No. 50 of #50cases.
2001, Prague Airport. Six people were prevented from boarding a flight to the UK. All had one thing in common. Suspected terrorists? No. Carrying weapons? No. A criminal record? None. They were all Czech nationals of Romani ethnic origin, known as Gypsies.
Gypsies were often subjected to discrimination in the Czech Republic, including physical attacks. This led some of them to claim asylum in the UK. But as part of a crack-down on immigration, the British government stationed officials at Prague airport to question everyone boarding flights to the UK. If officials thought a passenger was likely to claim asylum once they arrived, they would not be allowed to get on the plane.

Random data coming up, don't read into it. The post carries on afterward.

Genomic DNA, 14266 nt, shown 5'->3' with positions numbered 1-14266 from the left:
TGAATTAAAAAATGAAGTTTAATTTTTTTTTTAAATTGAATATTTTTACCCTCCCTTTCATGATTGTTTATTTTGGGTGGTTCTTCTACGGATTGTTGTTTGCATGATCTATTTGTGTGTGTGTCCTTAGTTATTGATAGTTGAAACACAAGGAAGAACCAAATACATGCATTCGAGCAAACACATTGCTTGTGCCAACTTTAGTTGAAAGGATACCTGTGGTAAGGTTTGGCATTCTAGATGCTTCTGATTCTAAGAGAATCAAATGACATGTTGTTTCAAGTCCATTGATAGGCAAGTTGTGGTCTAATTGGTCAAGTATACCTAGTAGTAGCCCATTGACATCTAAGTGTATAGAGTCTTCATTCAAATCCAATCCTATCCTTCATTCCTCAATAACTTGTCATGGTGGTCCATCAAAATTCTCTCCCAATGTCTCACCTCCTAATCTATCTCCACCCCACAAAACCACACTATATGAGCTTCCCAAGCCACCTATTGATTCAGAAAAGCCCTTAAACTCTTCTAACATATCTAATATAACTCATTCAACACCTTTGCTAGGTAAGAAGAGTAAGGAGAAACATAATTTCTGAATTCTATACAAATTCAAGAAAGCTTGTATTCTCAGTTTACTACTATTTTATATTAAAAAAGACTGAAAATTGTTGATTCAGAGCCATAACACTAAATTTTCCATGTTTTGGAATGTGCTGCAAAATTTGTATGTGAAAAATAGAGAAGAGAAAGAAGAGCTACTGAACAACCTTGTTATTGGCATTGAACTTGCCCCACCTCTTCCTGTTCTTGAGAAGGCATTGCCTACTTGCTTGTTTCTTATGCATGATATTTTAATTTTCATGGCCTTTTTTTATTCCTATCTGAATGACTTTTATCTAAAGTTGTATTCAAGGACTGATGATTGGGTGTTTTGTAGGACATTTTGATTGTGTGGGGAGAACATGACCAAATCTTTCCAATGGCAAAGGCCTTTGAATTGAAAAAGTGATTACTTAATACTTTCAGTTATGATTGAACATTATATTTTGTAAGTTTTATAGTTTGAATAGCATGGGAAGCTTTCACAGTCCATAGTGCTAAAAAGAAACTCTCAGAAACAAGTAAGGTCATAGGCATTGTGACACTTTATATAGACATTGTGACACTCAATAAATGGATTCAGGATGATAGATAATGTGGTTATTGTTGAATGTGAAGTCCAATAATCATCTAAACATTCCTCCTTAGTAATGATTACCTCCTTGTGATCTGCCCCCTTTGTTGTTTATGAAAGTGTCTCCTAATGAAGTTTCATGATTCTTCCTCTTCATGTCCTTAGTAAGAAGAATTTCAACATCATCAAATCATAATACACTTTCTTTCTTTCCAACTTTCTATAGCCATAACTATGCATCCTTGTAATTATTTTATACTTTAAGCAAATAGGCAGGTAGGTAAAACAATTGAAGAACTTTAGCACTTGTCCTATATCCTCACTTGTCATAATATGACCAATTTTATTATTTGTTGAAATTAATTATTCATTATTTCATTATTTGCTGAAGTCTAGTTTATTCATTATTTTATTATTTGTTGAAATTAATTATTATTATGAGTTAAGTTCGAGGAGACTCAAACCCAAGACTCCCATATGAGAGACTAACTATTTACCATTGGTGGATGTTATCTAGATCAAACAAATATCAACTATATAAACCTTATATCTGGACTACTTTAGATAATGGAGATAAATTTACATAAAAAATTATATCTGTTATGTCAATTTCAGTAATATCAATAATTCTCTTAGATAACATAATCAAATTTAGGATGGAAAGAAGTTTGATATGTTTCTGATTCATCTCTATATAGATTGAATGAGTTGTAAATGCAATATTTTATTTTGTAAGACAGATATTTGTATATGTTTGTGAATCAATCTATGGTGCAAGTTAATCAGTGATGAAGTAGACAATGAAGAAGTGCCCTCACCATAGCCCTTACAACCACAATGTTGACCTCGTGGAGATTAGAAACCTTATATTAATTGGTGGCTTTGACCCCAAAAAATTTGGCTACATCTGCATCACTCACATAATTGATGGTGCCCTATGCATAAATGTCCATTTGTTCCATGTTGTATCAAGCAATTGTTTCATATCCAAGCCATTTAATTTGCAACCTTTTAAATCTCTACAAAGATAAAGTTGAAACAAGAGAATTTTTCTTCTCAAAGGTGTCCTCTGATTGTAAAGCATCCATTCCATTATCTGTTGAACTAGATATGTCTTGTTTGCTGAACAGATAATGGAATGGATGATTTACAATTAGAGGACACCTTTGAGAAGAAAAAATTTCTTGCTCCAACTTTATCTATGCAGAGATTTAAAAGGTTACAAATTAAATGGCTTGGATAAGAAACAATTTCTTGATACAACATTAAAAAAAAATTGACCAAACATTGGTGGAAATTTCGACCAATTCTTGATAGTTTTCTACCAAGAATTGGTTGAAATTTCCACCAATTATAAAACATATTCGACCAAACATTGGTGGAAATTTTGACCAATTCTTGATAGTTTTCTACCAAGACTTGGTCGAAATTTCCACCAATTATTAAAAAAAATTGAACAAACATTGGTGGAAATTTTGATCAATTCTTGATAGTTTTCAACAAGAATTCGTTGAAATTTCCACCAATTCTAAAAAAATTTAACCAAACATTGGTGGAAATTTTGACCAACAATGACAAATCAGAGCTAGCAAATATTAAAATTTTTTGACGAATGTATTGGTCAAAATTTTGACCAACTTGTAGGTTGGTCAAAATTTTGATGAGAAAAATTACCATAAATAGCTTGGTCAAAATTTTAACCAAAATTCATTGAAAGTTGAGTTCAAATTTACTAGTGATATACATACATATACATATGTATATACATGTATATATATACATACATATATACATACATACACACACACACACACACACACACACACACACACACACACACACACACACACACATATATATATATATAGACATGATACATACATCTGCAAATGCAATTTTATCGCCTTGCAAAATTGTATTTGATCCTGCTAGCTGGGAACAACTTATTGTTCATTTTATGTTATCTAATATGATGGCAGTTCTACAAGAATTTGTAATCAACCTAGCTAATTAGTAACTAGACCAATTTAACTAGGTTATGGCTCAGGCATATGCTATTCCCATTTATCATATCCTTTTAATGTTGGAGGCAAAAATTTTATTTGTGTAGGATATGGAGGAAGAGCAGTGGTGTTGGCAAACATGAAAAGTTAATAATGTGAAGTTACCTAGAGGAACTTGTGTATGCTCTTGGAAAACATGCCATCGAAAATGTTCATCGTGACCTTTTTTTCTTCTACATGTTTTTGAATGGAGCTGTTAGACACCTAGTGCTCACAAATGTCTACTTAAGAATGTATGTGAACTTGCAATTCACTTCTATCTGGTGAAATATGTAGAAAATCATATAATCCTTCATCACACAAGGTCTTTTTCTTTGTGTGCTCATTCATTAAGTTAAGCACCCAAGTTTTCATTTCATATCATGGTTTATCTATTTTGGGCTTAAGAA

Here is the problem. Gypsies were given a tougher ride. They were questioned much more intensively, and had to produce more evidence to prove they were not going to claim asylum. The six Gypsies stopped in July 2001 challenged this in court, arguing that it was discriminatory. The judges in the House of Lords (which is now called the Supreme Court) found that the system was ‘inherently and systematically discriminatory’. Extraordinarily, 90% of Gypsies were refused entry compared with 0.2% of non-Gypsies. Such discrimination on racial grounds is against both UK and international law.
Why is the case important? Because the judges commented that it is direct discrimination to stereotype people, even if the stereotype has some truth to it. It was discriminatory to treat an individual Gypsy differently because Gypsies as a group were more likely to claim asylum.So if you’re stopped getting “on board” with anything in life, perhaps a job that requires physical strength just because you’re a woman, or a job in a nursery school because you’re a man, this case will help you prove those decisions may just be illegal.